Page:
experience, education completed, and job responsibility and authority. Job
responsibilities are similar between county and State; however, the average
salary ranges are somewhat higher at the State level.
Criminalist I and II are considered to be the
entry, trainee, and sub-journey level classes. Monthly salaries range from an
average of $2,500 to $4,200. Criminalist III is the journey-level or lead worker
and monthly salaries range from about $4,200 to $5,200. A Supervising
Criminalist functions as the first line supervisor and can earn from about
$4,600 to $5,600 a month. A Crime Laboratory Director plans, organizes, and
directs the operations of the lab and the monthly salary can range from about
$5,700 to $6,300.
Criminalist (Range A, B, and C) are the entry,
trainee, and sub-journey level classes for State Criminalists whose monthly
salaries range from about $2,700 to $5,200. Senior Criminalist is the full
journey-level class and monthly salaries start at about $4,600 and go to about
$5,700. Criminalist Supervisor is the working supervisor level, and this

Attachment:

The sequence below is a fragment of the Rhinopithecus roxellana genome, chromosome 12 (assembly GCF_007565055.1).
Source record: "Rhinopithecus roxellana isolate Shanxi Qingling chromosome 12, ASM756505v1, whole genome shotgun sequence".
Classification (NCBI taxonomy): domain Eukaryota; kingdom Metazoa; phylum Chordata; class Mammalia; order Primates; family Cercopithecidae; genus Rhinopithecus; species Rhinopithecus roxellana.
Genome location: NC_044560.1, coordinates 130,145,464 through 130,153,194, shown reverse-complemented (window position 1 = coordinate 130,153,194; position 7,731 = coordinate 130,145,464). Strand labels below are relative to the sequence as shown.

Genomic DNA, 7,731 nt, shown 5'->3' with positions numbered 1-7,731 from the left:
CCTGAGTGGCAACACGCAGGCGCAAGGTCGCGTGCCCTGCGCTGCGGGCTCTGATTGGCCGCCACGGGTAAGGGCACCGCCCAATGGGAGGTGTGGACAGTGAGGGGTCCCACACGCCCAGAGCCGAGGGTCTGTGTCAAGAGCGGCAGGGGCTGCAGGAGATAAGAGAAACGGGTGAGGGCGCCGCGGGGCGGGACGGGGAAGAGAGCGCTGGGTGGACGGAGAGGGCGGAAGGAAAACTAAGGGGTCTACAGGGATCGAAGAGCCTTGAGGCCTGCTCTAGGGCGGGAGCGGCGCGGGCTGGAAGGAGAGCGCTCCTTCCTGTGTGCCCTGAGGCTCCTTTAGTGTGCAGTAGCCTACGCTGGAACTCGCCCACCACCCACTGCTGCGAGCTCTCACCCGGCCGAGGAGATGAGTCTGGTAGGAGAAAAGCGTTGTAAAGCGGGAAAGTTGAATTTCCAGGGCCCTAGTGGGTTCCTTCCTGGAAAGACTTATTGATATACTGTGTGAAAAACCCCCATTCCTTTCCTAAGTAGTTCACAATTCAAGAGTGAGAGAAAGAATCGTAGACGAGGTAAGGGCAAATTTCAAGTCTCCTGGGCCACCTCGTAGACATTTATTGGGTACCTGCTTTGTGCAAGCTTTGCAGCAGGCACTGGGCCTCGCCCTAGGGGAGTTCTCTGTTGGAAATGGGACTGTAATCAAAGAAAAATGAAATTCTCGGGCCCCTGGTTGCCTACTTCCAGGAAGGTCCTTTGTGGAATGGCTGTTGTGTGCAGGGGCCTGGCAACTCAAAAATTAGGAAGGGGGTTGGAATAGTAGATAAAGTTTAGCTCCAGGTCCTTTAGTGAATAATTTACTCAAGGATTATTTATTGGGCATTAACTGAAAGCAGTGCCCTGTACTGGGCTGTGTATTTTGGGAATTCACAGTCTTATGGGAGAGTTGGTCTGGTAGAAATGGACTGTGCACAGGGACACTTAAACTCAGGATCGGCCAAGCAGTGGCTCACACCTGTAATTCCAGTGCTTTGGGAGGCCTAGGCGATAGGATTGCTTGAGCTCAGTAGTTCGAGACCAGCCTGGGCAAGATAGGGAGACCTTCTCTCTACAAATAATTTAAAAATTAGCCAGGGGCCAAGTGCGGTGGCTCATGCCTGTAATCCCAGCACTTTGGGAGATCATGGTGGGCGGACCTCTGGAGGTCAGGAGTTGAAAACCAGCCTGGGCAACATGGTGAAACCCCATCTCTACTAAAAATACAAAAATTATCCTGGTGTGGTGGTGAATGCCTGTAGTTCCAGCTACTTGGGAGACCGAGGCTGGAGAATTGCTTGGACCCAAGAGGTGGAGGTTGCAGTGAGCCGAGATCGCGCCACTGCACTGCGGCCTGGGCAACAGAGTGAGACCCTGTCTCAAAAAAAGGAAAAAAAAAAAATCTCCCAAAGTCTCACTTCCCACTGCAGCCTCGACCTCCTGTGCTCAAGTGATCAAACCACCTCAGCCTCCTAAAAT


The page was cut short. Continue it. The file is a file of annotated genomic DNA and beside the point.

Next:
position pays from about $5,200 to $6,300. Criminalist Managers plan and direct
a criminalistic program and earn about $6,300 to $7,000.
Criminalists work 40 hours a week. They are also
required to be on call. Most Criminalists that are on call follow a rotation
schedule that can vary with the number of Criminalists working in the lab. When
on call, Criminalists can be requested to go to a crime scene to collect
evidence to assist the crime scene investigators.
Benefits include vacations, holidays, sick leave,
medical and dental insurance, and retirement plans.
HOW DO I PREPARE FOR THE JOB?
Education and Training
A bachelor's degree from a four-year college is